“I understood in that moment that this was not another rocket exchange,” she said. “It’s a very strange experience to be an observer, and you’re sort of in this almost hermetically sealed bubble in time and space.”
But living in New York City, Chizhik-Goldschmidt explained, meant having access to plenty of people who did know what was happening and who had seen the news. She began walking into different bodegas to ask for information. She spoke to her doorman. At the synagogue’s kiddush, she spoke to the wait staff, asking them in Spanish how many people had died.
“It felt like from another era, when there are rumors, and you don’t know what is true,” Chizhik-Goldschmidt said. “I heard there was a pogrom. I heard there was a pogrom in another city. I heard there were Jews. I heard there were rapes. I heard, I heard, I heard. It was a total mess. … Unfortunately, all of them were true, but it was just so impossible to comprehend at the time that all those things could happen.”
Avi Rovinsky, who attended an Orthodox synagogue in Cleveland, learned about the attack when the rabbi informed the congregation in the middle of the morning prayer service on Saturday. The congregation paused their prayers to recite three chapters of Psalms — a traditional Jewish response to tragedy. “Whenever the rabbi spoke it was about the joy of the holiday while still having your heart ripped out,” Rovinsky said.
Rabbi Aaron Finkelstein of Anshe Sholom B’nai Israel in Chicago found out from an Israeli congregant who was waiting for him at the synagogue with a flask. Finkelstein said he cracked a joke about it being too early to drink before being told about what was happening in Israel. He then relayed the news to his congregation during services, just before the Yizkor prayer of mourning recited four times a year, including on Saturday.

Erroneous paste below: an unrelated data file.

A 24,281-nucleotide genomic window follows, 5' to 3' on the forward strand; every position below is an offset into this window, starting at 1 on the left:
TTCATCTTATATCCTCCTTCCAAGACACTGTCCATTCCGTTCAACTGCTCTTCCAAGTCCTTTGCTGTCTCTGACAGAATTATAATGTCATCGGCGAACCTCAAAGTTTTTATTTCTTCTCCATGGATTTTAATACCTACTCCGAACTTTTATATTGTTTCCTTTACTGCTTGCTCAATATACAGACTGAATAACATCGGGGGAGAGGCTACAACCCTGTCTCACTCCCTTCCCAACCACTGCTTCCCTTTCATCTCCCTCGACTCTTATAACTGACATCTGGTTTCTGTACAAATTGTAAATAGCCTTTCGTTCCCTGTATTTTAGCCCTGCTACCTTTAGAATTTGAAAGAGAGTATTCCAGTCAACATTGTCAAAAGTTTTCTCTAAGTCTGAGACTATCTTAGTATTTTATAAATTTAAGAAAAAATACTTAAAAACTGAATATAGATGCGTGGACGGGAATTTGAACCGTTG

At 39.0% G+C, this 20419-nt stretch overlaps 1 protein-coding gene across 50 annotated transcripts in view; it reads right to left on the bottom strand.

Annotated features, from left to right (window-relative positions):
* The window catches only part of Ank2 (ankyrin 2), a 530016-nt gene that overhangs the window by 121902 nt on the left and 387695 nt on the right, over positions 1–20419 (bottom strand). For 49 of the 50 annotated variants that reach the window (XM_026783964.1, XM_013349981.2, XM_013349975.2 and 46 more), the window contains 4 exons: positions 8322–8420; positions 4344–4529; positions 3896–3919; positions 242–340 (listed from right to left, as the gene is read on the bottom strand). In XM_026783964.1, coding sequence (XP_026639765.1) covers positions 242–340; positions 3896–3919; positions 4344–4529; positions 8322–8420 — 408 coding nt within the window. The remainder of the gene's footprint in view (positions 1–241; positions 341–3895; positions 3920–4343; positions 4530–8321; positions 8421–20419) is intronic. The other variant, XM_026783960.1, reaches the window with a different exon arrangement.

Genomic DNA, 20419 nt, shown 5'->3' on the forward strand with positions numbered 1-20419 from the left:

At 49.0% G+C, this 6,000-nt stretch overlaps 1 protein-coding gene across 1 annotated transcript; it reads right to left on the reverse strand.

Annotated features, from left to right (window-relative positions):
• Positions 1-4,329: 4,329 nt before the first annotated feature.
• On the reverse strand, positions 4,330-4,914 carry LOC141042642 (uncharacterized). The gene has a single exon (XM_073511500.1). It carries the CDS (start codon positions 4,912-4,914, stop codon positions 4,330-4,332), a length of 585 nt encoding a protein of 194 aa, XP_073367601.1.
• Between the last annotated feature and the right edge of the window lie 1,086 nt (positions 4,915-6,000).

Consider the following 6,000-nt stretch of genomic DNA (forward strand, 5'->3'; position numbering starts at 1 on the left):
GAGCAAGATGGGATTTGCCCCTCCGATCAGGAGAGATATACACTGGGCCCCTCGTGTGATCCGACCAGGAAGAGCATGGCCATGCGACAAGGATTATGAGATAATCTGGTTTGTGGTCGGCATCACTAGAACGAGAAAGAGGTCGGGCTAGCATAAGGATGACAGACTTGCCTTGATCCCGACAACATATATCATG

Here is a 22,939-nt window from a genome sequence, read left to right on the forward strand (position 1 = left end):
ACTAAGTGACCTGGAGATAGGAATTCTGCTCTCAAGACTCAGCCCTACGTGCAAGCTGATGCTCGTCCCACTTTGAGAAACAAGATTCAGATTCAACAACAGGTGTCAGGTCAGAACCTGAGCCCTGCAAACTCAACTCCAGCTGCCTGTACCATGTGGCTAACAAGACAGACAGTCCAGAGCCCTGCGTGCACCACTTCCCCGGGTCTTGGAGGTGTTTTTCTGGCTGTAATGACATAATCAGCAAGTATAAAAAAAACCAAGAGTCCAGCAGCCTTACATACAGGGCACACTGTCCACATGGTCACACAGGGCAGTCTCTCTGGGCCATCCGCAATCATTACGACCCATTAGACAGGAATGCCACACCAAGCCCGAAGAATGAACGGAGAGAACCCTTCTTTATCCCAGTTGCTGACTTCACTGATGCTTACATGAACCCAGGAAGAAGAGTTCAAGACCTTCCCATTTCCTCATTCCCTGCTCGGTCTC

“It was certainly a holy burden to be able to kind of share that in real time,” he said.
Proops said he got details over the course of the holiday from Debbie, the former police officer his synagogue had hired to provide security over the weekend, in keeping with the practice of many American synagogues.
As a police officer, Debbie had gone on an exchange trip to learn from law enforcement in Israel and had stayed with a police officer’s family. She learned early on, Proops said, that her host had been killed in the attack on Saturday.
“The woman who’s outside protecting us is feeling it just like we are — that was actually a very moving and painful moment,” he said.
Another moment was also a source of pain and anxiety, he said: 7:15 p.m. on Sunday evening, when the two-day holiday ended.
“I dreaded turning my phone on, I’ll be honest with you. Because you know, 36 hours had gone by since the initial outbreak of attacks. And I had no idea what I was going to find from relatives, friends, colleagues,” Proops said. “And so with trepidation, we finished the services last night with some extra Psalms. And then we had to kind of connect with the real world, so to speak.”